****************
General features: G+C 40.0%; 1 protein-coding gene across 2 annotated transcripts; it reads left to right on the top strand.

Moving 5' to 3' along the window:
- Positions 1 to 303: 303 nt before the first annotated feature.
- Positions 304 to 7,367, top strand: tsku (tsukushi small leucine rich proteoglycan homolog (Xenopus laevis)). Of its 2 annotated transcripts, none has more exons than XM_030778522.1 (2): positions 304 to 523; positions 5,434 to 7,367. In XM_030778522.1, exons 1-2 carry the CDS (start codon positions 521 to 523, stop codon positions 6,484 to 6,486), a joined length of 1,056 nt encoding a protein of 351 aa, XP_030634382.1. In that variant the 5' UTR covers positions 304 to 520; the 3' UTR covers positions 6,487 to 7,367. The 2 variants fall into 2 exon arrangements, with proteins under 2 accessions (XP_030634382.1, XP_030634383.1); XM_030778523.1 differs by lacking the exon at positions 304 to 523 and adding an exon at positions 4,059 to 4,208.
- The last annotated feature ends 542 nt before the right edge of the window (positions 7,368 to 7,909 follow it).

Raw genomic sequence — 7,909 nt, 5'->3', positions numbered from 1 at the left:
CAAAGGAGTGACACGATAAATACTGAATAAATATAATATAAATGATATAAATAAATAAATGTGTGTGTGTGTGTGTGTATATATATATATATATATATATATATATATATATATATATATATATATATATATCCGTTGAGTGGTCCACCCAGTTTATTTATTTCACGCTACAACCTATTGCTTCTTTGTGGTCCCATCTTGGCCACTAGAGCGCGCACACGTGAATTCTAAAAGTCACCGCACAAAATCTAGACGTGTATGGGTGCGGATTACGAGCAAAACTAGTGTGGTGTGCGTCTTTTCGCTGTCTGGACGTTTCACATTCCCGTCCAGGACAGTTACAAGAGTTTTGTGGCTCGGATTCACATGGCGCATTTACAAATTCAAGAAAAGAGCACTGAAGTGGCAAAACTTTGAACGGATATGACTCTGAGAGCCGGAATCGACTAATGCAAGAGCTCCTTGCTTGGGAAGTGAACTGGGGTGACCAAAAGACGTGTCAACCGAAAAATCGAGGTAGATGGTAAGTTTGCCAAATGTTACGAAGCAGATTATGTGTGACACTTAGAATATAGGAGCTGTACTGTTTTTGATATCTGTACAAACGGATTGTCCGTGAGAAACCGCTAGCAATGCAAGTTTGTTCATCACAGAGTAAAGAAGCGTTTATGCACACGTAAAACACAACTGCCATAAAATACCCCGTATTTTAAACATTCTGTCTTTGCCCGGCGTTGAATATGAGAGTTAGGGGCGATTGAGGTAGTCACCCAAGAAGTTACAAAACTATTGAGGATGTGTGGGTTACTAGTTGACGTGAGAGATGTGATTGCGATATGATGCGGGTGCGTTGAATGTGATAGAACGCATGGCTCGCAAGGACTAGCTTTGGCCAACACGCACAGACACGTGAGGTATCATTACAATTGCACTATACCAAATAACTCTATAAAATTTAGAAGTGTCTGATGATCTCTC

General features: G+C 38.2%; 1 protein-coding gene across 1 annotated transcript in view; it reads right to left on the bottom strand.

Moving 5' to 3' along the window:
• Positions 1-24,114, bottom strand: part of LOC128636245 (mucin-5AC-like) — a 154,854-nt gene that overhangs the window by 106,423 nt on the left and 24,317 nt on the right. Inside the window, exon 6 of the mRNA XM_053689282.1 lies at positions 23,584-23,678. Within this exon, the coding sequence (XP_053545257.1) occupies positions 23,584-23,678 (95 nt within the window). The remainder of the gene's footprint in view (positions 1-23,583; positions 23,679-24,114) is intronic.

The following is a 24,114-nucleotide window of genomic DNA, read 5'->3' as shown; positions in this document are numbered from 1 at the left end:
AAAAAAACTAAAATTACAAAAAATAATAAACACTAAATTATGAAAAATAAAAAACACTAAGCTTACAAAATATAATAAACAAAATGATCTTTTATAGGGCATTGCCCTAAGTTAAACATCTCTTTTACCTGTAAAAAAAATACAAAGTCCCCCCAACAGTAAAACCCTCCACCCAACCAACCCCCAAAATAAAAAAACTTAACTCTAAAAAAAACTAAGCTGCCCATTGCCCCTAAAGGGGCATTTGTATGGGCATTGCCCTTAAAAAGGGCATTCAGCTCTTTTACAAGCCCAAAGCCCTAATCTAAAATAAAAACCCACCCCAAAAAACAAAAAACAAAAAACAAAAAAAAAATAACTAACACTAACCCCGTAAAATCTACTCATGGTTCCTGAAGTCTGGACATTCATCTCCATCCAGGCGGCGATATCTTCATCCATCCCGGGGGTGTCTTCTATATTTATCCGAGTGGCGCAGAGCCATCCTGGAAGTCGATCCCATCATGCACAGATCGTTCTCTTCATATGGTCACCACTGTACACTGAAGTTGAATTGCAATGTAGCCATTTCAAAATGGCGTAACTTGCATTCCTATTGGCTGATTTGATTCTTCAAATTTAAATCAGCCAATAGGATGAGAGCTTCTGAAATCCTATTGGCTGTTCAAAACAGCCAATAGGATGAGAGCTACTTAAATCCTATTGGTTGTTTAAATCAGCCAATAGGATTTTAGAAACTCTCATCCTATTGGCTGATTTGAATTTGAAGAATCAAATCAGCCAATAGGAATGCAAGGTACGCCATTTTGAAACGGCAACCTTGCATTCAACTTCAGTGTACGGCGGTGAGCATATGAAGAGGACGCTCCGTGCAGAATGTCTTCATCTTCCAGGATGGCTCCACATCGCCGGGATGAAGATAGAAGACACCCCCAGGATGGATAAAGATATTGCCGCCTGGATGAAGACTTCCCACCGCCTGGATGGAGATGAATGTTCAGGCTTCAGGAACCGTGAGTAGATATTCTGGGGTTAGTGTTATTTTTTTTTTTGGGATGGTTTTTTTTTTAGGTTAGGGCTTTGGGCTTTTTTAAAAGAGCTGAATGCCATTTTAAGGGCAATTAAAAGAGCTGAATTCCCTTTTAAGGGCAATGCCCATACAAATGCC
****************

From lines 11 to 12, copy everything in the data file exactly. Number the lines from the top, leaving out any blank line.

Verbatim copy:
The following is a 24,114-nucleotide window of genomic DNA, read 5'->3' as shown; positions in this document are numbered from 1 at the left end:
AAAAAAACTAAAATTACAAAAAATAATAAACACTAAATTATGAAAAATAAAAAACACTAAGCTTACAAAATATAATAAACAAAATGATCTTTTATAGGGCATTGCCCTAAGTTAAACATCTCTTTTACCTGTAAAAAAAATACAAAGTCCCCCCAACAGTAAAACCCTCCACCCAACCAACCCCCAAAATAAAAAAACTTAACTCTAAAAAAAACTAAGCTGCCCATTGCCCCTAAAGGGGCATTTGTATGGGCATTGCCCTTAAAAAGGGCATTCAGCTCTTTTACAAGCCCAAAGCCCTAATCTAAAATAAAAACCCACCCCAAAAAACAAAAAACAAAAAACAAAAAAAAAATAACTAACACTAACCCCGTAAAATCTACTCATGGTTCCTGAAGTCTGGACATTCATCTCCATCCAGGCGGCGATATCTTCATCCATCCCGGGGGTGTCTTCTATATTTATCCGAGTGGCGCAGAGCCATCCTGGAAGTCGATCCCATCATGCACAGATCGTTCTCTTCATATGGTCACCACTGTACACTGAAGTTGAATTGCAATGTAGCCATTTCAAAATGGCGTAACTTGCATTCCTATTGGCTGATTTGATTCTTCAAATTTAAATCAGCCAATAGGATGAGAGCTTCTGAAATCCTATTGGCTGTTCAAAACAGCCAATAGGATGAGAGCTACTTAAATCCTATTGGTTGTTTAAATCAGCCAATAGGATTTTAGAAACTCTCATCCTATTGGCTGATTTGAATTTGAAGAATCAAATCAGCCAATAGGAATGCAAGGTACGCCATTTTGAAACGGCAACCTTGCATTCAACTTCAGTGTACGGCGGTGAGCATATGAAGAGGACGCTCCGTGCAGAATGTCTTCATCTTCCAGGATGGCTCCACATCGCCGGGATGAAGATAGAAGACACCCCCAGGATGGATAAAGATATTGCCGCCTGGATGAAGACTTCCCACCGCCTGGATGGAGATGAATGTTCAGGCTTCAGGAACCGTGAGTAGATATTCTGGGGTTAGTGTTATTTTTTTTTTTGGGATGGTTTTTTTTTTAGGTTAGGGCTTTGGGCTTTTTTAAAAGAGCTGAATGCCATTTTAAGGGCAATTAAAAGAGCTGAATTCCCTTTTAAGGGCAATGCCCATACAAATGCC